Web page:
This week, two United States supreme court justices wrote in defence of Kentucky law clerk, Kim Davis, who refused to issue marriage licences to same-sex couples, saying the court’s decision in 2015 to allow same-sex marriages had the potential to infringe on religious liberty, Slate reports.
“Davis may have been one of the first victims of this court’s cavalier treatment of religion in its Obergefell decision,” Justice Clarence Thomas warned, “but she will not be the last.”
Justice Thomas and Justice Samuel Alto, who joined in the criticism, are conservatives known for being opposed to equal rights for the LGBTIQ community.
While they agreed to not hear Davis’ appeal, their comments on religious liberty and same-sex marriage have concerned LGBTIQ rights activists as it suggests they’ll revisit the landmark Obergefell versus Hodges case that allowed same-sex marriage in 2015.
Thomas and Alito stated they only declined to take Davis’ case because “it does not cleanly” raise religious freedom challenges to “the scope of our decision in Obergefell.” (In other words, Davis’ attorneys at Liberty Counsel, a fringe anti-LGBTQ law firm, failed to present a First Amendment claim.)
In a separate opinion, the two justices mounted a strenuous defence of Davis while belittling same-sex couples’ constitutional right to wed. Thomas wrote that this right does not actually exist—and that, in recognising it, the court implied that “those with sincerely held religious objections to same-sex marriage … espoused a bigoted worldview.”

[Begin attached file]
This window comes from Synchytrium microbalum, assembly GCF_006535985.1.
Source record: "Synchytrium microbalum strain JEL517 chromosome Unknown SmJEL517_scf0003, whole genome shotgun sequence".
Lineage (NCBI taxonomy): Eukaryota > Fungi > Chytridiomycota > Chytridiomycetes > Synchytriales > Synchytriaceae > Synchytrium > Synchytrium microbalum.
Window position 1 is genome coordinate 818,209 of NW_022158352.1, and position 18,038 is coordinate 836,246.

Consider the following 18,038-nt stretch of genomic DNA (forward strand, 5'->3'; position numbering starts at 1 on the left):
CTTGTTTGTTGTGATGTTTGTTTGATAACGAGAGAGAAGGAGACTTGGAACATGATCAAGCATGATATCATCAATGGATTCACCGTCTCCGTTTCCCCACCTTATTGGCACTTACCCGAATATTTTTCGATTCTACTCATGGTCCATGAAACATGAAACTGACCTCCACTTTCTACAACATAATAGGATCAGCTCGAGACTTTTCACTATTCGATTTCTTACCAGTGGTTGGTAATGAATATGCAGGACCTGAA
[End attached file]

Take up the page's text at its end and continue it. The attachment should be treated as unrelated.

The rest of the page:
The Supreme Court, Thomas continued, forced same-sex marriage “upon society through its creation of atextual constitutional rights,” which enabled “courts and governments to brand religious adherents who believe that marriage is between one man and one woman as bigots.” In Davis’ case, “Obergefell was read to suggest that being a public official with traditional Christian values was legally tantamount to invidious discrimination toward homosexuals.” Thomas concluded, “By choosing to privilege a novel constitutional right over the religious liberty interests explicitly protected in the First Amendment, and by doing so undemocratically, the court has created a problem that only it can fix.”
Concerningly, should Amy Coney Barrett make it to the Supreme Court, it will tip overwhelmingly in the conservatives’ favour raising the possibility the 2015 decision that allowed same-sex marriage will be reversed.
In a 2016 speech, Barrett said Obergefell “was about who gets to decide whether we have same-sex marriage or not.” The dissenting justices weren’t anti-gay, Barrett explained, but rather believed that “it wasn’t for the court to decide” whether they should be allowed to marry. She called Obergefell “a ‘who decides’ question.”